TAYLOR: It's kind of a mixed situation on that one, too, though. I mean if nothing else, by signing this bill, it has removed any kind of uncertainty that's been sort of lingering for months about what's going to happen with health care reform in the United States. Health care stocks did do well on the news, such as hospital operators and health insurers and, obviously, the pharmaceutical companies that you mentioned.


TAYLOR: They all moved higher yesterday.

But pharmaceutical shares are continuing to climb today. Merck, Pfizer, Bristol-Myers are all on the up side. But don't forget, these companies are also going to have to pay out great like billions of dollars worth of payments, especially by private insurers. So some of the companies aren't necessarily going to benefit by this sweeping reform.

Consumers, though, they are going to have some advantages in the next few months. In about six months, insurers will be able to keep young adults on their parents' plans until the age of...

QUEST: All right...

TAYLOR: -- 26. That's not bad.

These companies are also going to have to cover sick children, which they didn't have to before then. But most of the reforms aren't going to kick in until 2014. So this rally is probably going to be a little bit short-lived.

QUEST: Hey, hey, Felicia, you know, listen, I -- I am not going to get away with claiming to be 26. You know, there's no way. I'll on...


QUEST: I'm on me own here for this one.


QUEST: You've been -- you stand more of a chance.

TAYLOR: I think I had to start paying my own insurance when I was 21.

QUEST: All right, Felicia, many thanks.

Tomorrow, let's talk about the markets, because Jim Boulden and I are having an argument about whether, actually, the last three or four weeks has been good. We haven't got time to develop that tonight, but we'll talk tomorrow.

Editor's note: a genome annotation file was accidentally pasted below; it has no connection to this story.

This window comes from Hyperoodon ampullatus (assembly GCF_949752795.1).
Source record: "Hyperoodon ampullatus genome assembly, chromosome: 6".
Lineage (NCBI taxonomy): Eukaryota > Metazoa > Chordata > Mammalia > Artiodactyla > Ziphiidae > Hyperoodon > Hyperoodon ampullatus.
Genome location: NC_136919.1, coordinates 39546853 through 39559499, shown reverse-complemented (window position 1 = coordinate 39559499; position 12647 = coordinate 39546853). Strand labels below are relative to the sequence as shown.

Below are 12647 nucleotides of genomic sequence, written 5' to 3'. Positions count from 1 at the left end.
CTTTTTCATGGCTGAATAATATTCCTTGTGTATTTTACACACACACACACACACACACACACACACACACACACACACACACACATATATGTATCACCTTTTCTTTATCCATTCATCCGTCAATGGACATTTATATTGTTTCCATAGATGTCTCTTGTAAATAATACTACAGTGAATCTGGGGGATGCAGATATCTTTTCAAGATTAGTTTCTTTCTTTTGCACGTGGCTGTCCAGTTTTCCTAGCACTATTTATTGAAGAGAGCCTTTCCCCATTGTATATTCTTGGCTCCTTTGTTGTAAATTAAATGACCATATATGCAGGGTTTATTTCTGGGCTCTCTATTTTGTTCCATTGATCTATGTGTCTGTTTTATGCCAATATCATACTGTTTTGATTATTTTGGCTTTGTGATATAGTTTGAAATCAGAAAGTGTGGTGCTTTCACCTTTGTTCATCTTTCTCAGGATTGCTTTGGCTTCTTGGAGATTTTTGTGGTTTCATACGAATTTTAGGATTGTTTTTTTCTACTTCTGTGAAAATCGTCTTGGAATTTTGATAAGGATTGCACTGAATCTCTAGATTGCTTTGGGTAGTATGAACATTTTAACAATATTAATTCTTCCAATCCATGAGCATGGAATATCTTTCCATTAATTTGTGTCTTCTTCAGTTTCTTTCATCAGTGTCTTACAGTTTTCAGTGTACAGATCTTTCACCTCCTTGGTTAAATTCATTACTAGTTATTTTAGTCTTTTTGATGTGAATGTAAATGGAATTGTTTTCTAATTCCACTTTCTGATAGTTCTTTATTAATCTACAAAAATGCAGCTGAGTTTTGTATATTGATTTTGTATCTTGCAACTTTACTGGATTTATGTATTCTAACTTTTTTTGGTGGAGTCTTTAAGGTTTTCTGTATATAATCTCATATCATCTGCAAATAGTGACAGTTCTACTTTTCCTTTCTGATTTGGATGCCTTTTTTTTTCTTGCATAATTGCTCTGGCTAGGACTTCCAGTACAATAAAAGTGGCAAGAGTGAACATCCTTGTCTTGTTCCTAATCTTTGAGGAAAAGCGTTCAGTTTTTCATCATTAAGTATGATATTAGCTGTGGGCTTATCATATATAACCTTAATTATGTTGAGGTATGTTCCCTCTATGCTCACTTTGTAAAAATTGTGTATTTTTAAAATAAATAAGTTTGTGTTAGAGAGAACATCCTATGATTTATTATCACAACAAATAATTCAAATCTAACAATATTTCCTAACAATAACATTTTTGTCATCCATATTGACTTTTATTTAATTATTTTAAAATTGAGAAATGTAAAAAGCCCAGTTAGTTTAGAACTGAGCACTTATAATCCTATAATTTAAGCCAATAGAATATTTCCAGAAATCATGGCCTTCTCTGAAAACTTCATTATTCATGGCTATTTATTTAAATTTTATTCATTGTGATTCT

Many thanks, Felicia.

TAYLOR: Oh, I've got an answer for you tomorrow, though.

QUEST: Yes, you're too late for that.

There's no time for that.

She'll be back.

I have to have the last word, Felicia Taylor, in New York.

Look, when I come back in just a moment, Britain's Union flag planted on the moon -- is that fantasy?

Probably. But it does mean the U.K. is becoming more involved in space exploration. The government hopes it will put a rocket under a part of the economy that's exotic, in a moment.


QUEST: Now, you don't often see sights like this, except, of course, here on CNN. One day, though, in the U.K., perhaps they're hoping for their very own version of Cape Canaveral.

The U.K. has launched today a national space agency. It will take over the running of all the various space functions of different government departments in Britain. The U.K. government says it is keen to support an industry that is actually doing rather well. It has many tens of thousands of jobs and billions of dollars every year.

But, of course, it's a long way from this to actually having a space full scale operation. And when you look at where the U.K. Brits in space, you've got to really ask what role could the bit -- Brits play?

Let's start with NASA, for example, with its multi-billion dollar budget. But even NASA is having cutbacks. The Constellation program has been cut back and scrapped because the moon shot has decided to be too expensive and instead the administration is hoping that more private companies will be paid to pick up the slack -- private enterprise into -- into space is the idea.

But NASA isn't alone because much attention is now coming to ESA, the European Space Agency. Its annual budget, $5 billion, is perhaps minnow compared to NASA. But ESA is performing some very strategic roles not only with the Space Station, but also with space research.

Britain is a member of ESA, so you might well ask, why does Britain need to have a new agency just for its own space exploration?

But remember, Germany and France also have their own space agencies.

This is not about putting a man in space or, indeed, exploration into the deepest part of space. This is about fostering the sort of space industries and technologies, as I heard from the U.K. science minister, Lord Paul Drayson, who joined me earlier.


PAUL DRAYSON, MINISTER FOR SCIENCE AND INNOVATION: We hope and expect this will bring better efficiency and coordination to all of the many aspects of U.K. space policy, whether that's legal, research, investment to support industry -- all aspects of what the U.K. does in space science and space industry.

And the reason we're doing this now is we believe that at this point in the economic cycle, we have a world leading industry in -- in space. The U.K. is second only to the United States in terms of space science. We have an industry which employs something like 68,000 people in the U.K., a world leader in the manufacture of the most advanced satellites.